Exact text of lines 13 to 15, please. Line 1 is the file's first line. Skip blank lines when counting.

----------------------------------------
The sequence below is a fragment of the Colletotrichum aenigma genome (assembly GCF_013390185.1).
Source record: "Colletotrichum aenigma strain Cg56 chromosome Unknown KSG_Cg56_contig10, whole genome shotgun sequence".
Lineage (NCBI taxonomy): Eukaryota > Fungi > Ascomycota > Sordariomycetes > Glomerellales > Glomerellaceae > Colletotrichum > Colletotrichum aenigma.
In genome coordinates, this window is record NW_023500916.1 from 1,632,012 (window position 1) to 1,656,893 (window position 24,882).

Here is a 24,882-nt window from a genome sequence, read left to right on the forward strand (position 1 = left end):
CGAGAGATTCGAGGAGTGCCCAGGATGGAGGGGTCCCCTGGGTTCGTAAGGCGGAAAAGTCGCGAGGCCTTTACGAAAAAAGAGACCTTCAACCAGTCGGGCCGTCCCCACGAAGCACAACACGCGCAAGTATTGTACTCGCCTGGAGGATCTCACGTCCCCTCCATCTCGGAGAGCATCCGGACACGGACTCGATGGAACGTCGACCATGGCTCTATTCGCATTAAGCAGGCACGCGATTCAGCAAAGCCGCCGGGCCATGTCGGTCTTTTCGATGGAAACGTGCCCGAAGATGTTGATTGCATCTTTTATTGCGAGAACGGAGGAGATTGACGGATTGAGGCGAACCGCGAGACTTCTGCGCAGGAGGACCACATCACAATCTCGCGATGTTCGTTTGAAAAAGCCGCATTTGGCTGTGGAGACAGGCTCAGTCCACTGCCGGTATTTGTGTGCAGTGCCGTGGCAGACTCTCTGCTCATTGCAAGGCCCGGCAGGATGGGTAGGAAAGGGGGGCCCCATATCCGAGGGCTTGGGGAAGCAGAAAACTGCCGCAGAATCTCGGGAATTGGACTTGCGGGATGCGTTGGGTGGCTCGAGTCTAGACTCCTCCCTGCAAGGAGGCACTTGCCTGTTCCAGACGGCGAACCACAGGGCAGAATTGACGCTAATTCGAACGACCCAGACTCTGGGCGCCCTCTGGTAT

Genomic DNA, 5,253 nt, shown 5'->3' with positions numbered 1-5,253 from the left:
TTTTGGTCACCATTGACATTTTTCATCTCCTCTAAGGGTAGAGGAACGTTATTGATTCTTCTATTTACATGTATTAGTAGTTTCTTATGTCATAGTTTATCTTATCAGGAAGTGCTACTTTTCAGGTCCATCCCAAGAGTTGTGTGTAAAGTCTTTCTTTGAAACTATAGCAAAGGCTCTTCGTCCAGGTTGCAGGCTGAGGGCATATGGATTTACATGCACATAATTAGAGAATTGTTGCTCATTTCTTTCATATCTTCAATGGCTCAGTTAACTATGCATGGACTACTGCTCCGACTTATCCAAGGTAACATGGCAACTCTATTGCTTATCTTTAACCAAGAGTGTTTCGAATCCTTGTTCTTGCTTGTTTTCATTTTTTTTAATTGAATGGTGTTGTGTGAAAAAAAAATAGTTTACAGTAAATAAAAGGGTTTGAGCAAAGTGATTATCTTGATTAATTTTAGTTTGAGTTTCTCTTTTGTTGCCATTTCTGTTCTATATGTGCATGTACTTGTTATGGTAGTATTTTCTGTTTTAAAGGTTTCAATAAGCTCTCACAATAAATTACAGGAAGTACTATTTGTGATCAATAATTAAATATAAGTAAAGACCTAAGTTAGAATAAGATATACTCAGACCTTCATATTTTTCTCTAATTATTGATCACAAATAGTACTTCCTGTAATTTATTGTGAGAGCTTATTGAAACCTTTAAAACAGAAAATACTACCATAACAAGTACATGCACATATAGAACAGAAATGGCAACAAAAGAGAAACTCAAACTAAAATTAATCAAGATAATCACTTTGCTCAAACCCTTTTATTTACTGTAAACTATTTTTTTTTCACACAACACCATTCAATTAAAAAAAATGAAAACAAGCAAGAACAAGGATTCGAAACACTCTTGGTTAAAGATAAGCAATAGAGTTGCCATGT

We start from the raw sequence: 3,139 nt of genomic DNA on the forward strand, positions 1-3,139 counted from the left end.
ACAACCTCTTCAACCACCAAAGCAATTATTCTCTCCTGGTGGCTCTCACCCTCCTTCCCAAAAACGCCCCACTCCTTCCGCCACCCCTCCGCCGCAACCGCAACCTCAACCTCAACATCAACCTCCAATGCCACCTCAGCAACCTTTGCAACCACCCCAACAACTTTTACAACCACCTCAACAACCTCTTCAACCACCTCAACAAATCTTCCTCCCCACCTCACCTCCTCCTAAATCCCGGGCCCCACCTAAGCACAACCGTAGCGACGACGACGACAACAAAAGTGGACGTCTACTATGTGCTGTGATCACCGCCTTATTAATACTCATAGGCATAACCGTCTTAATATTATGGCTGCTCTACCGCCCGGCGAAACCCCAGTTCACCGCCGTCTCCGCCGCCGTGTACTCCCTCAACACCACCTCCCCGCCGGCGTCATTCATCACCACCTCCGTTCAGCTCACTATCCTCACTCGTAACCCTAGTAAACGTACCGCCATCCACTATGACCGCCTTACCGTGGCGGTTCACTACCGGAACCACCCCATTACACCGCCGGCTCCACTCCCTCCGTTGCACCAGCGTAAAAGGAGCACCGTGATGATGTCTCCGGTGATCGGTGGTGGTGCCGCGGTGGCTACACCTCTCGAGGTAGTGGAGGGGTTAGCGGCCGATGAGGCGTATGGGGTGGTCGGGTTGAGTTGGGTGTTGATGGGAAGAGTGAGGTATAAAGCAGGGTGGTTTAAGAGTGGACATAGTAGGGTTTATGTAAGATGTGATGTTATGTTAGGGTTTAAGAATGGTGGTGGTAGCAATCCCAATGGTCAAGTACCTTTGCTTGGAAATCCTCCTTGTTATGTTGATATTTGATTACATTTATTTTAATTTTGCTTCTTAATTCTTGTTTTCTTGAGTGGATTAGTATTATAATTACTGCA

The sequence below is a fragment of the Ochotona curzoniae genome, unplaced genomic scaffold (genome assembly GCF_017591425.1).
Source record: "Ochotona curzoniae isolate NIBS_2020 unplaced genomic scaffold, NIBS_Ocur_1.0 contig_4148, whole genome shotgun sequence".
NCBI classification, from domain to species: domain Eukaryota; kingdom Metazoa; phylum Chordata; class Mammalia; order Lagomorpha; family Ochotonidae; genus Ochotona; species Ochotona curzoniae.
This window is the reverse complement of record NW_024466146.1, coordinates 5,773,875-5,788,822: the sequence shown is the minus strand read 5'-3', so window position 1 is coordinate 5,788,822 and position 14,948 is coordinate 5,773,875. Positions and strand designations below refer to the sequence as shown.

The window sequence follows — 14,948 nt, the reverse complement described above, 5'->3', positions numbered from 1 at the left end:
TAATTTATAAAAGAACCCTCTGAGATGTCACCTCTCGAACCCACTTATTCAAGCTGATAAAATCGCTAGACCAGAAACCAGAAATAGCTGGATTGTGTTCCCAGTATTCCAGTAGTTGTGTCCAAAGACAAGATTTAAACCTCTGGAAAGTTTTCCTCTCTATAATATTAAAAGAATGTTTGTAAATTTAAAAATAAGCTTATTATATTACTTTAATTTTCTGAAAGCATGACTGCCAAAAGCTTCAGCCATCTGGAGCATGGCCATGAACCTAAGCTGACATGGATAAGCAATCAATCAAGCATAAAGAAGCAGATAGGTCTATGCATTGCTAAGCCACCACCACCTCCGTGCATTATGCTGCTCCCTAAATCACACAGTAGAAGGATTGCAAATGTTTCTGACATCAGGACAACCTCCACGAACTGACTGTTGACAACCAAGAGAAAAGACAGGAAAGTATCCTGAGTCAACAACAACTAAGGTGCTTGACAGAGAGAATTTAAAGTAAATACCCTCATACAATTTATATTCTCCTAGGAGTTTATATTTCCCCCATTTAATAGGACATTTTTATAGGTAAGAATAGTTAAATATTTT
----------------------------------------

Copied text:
NCBI classification, from domain to species: domain Eukaryota; kingdom Metazoa; phylum Chordata; class Mammalia; order Lagomorpha; family Ochotonidae; genus Ochotona; species Ochotona curzoniae.
This window is the reverse complement of record NW_024466146.1, coordinates 5,773,875-5,788,822: the sequence shown is the minus strand read 5'-3', so window position 1 is coordinate 5,788,822 and position 14,948 is coordinate 5,773,875. Positions and strand designations below refer to the sequence as shown.

The window sequence follows — 14,948 nt, the reverse complement described above, 5'->3', positions numbered from 1 at the left end: